Does my horse have laminitis?
Does my horse have laminitis is frequently asked question. It is unfortunately a commonly encountered painful disease and seen far too often.
Anatomy of the hoof
Let’s quickly go through the anatomy of the horse’s hoof. Internally, the hoof contains the pedal bone (P3) and the navicular bone. The laminae stick the hoof wall to the pedal bone and transmit all the weight bearing forces from the limb to the ground. In laminitis, these laminae swell and start to break down weakening this bond between them. This can ultimately lead to the pedal bone rotating away from the hoof capsule, and in some severe circumstances cause the pedal bone to drop within the hoof capsule. As you can imagine, this is very painful and is a huge welfare issue for the horses and ponies affected with this disease.
What are the causes of laminitis?
There are three main causes of laminitis:
- Hormone (endocrine) related diseases – Cushing’s disease and EMS (Equine Metabolic Syndrome). Futher information on these diseases can be found here
- Mechanical overload eg when one limb has a fracture the other limb bears all the weight of the horse
- Inflammatory diseases such as retained placenta, severe diarrhoea, pneumonia
What are the signs of laminitis?
- Lameness on at least 2 limbs
- Heat in feet
- Increased digital pulses – do you know how to take your horse’s digital pulse?
- Leaning back on heels
- Shifting weight around feet
- Divergent hoof rings
What should I do if I suspect my horse has laminitis?
The first thing to do is get your horse or pony in from the field and call your vet. Bring them into a stable that has a fresh, deep bed that covers the whole stable floor right up to the door. Ideally the bedding should be supportive as possible – shavings are a good type of supportive bedding. Based on what your vet finds, it’s likely your horse will be on box rest for a period of time, so it is important to provide easily accessible fresh water and hay.
How does my vet diagnose laminitis?
Your vet will examine your horse initially. They will look at them move (if possible), and palpate the hooves and digital pulses. The may also apply hoof testers to the soles of the hooves to determine if there is a pain reaction in front of the frog. The vet may also want to take some xrays of the hooves to determine if there has been any movement of the pedal bone. They may also want to take some blood samples if they suspect a hormonal condition such as Cushing’s disease or EMS, is underlying.
What treatment will my horse receive for laminitis?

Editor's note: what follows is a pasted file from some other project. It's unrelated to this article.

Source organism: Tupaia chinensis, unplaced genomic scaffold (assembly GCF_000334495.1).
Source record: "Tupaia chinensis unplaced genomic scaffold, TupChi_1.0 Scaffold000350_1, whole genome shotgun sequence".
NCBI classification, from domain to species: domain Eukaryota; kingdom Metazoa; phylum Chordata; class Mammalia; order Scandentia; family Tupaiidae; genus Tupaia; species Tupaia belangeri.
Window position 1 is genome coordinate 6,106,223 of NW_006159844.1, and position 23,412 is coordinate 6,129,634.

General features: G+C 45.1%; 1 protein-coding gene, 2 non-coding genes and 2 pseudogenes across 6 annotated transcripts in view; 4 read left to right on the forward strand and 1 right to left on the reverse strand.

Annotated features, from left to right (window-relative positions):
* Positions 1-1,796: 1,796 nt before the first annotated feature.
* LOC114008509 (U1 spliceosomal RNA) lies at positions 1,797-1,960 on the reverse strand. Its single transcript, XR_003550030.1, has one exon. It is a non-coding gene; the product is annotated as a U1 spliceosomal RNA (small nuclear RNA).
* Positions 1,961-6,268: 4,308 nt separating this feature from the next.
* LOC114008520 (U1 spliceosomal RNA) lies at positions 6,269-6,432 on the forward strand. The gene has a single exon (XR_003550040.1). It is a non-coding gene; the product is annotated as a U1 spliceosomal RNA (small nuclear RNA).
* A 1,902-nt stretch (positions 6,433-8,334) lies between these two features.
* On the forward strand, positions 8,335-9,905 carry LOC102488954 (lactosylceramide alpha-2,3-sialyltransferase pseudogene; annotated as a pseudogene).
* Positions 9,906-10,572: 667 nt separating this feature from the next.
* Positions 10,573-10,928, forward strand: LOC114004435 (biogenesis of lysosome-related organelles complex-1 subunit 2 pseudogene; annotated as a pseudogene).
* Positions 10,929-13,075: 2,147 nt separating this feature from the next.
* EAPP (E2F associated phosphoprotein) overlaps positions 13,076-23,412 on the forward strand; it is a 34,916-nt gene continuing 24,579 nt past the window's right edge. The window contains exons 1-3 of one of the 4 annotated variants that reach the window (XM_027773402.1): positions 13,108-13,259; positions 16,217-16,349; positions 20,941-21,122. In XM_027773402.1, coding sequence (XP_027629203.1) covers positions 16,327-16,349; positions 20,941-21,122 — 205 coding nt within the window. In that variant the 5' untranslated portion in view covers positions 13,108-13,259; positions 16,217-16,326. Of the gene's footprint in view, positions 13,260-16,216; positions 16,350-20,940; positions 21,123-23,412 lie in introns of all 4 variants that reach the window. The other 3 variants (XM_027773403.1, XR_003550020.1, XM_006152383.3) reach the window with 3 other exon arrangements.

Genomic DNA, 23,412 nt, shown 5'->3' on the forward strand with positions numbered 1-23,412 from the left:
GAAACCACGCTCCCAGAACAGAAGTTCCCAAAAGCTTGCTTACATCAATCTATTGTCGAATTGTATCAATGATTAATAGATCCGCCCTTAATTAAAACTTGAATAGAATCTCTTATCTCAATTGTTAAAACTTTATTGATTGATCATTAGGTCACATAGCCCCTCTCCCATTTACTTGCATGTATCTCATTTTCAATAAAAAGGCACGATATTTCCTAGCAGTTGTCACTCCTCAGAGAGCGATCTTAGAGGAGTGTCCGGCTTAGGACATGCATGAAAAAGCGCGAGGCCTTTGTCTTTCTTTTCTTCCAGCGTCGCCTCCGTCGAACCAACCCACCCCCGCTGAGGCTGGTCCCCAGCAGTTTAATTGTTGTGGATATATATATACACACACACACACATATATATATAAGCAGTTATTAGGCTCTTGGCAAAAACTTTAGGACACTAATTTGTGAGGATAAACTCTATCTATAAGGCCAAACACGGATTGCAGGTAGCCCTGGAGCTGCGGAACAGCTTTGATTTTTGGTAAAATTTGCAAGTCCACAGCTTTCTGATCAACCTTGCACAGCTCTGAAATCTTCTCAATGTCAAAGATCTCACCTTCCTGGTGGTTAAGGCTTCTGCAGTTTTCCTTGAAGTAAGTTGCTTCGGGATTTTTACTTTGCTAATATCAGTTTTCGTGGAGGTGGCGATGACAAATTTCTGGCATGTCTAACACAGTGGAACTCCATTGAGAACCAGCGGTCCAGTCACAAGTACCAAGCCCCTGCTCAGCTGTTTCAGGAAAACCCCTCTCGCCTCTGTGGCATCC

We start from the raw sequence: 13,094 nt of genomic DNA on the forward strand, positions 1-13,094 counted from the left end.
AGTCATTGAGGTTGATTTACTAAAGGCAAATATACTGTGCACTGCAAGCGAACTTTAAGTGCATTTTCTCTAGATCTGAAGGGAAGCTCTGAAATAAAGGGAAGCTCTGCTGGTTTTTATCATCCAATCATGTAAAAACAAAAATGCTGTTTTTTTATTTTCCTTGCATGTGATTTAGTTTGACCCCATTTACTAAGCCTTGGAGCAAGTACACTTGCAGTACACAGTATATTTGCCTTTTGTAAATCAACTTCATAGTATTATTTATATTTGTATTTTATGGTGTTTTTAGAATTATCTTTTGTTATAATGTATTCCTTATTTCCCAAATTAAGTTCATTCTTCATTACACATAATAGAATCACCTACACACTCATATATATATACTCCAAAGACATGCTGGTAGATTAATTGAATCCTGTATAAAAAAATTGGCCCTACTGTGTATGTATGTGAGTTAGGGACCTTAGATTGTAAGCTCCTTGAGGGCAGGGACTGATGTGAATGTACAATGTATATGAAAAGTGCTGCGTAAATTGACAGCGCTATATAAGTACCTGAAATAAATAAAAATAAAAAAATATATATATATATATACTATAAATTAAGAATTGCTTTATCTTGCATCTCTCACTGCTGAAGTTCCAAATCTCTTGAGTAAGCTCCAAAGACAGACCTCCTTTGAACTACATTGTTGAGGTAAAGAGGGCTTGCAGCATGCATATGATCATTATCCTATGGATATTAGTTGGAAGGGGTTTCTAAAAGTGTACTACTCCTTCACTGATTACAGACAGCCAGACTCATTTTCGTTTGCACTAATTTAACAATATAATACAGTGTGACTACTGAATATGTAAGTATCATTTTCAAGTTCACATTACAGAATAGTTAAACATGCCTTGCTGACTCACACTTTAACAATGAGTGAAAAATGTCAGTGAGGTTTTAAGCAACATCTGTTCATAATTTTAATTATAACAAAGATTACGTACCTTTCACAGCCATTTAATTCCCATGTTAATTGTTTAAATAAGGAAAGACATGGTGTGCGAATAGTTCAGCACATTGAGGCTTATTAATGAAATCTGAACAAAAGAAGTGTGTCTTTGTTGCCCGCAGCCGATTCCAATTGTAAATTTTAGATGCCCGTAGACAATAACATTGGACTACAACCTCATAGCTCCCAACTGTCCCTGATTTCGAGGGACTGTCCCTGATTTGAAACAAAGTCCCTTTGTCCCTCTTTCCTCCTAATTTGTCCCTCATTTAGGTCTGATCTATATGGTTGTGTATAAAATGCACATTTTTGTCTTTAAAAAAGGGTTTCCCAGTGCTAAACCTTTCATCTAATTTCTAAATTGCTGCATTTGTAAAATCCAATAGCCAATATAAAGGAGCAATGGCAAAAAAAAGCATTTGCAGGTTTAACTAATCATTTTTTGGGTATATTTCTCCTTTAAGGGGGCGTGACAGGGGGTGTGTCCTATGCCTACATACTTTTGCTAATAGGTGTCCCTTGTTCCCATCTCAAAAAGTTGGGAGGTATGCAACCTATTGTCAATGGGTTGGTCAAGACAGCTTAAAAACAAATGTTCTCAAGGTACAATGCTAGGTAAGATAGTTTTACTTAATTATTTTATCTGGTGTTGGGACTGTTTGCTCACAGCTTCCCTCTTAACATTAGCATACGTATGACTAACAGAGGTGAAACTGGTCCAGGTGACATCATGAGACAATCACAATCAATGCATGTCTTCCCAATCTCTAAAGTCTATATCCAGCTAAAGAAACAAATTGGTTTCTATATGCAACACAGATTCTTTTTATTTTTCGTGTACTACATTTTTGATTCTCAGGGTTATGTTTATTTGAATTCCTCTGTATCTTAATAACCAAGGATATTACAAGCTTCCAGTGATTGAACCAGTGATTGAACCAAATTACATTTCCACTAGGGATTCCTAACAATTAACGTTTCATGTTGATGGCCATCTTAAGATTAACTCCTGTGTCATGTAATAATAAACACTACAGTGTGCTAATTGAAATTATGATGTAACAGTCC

Equine laminitis should always be classified as an emergency so that the horse can receive medical treatment as quickly as possible. Many types of drugs can be used in the treatment of laminitis. The main immediate issue is to provide pain relief. This can be given in the form of ‘bute’, finadyne or meloxicam. Some horses may require even stronger painkillers such as morphine or fentanyl. Nowadays we also often give paracetamol to horses suffering from laminitis in addition to these other painkillers. In some instances vets will prescribe a low level sedative called ACP (sedalin or relaquin). This helps keep the horse calm, can sometimes encourage them to lie down which relieves pain by taking the weight off the feet, and also it has been shown to improve circulation to the hoof by causing vasodilation.
If your vet suspects that your horse/pony is suffering from Cushing’s disease (PPID) or EMS they will carry out tests to confirm this. If either disease is confirmed medication may be prescribed to help control the underlying disease contributing to the laminitis. We have an excellent blog on Equine Cushing’s Disease and EMS here.
The horse will also require support to the hooves. This is often applied as a frog support such as a lilypad, styrofoam pads, or rolled up gauze which are then taped to the hoof. This allows weight to be distributed to the back half of the hoof. This removed weight from the front part where most of the damage and pain comes from.
As previously stated, your horse will now be on a period of box rest. This will be very individual to each case. This stops the horse moving on their hooves and doing further damage. It also encourages them to lie down more often. While on box rest dietary changes can also be made especially if your horse/pony is overweight. Weight loss is very important in overweight horses but must be done in a steady controlled manner.
What should I feed my laminitic horse?
All concentrates should be removed from the diet and the horse should be fed rationed/weighed hay. If trying to achieve weight loss, the initial amount of hay to be fed should be equivalent to 1.5% of your horse’s body weight e.g. a 500kg horse is fed 7.5kg hay in 24 hours to help aid weight loss. Soaking the hay allows more sugars to be removed from the hay and is therefore safer for horses to eat that are unable to handle sugar well. Haylage should be avoided due to it being much more palatable and therefore consumed in greater quantities. DO NOT feed concentrates, molassed chaff or molassed sugar beet.
How long will it take my horse to recover from laminitis?
There is very much an individual response to this disease and can be from several weeks recovery to several months. You will be guided by your vet on how well your horse/pony is doing and they will be able to give you a rough idea to how long they think your horse will be on box rest.
Unfortunately once your horse has had laminitis, it is common for them to have recurrences. Laminitic horses and ponies need to be well managed with regards to any underlying diseases, feeding and exercise. However, as long as they recover and are managed well, they can still lead a normal life and return to all the their previous activities.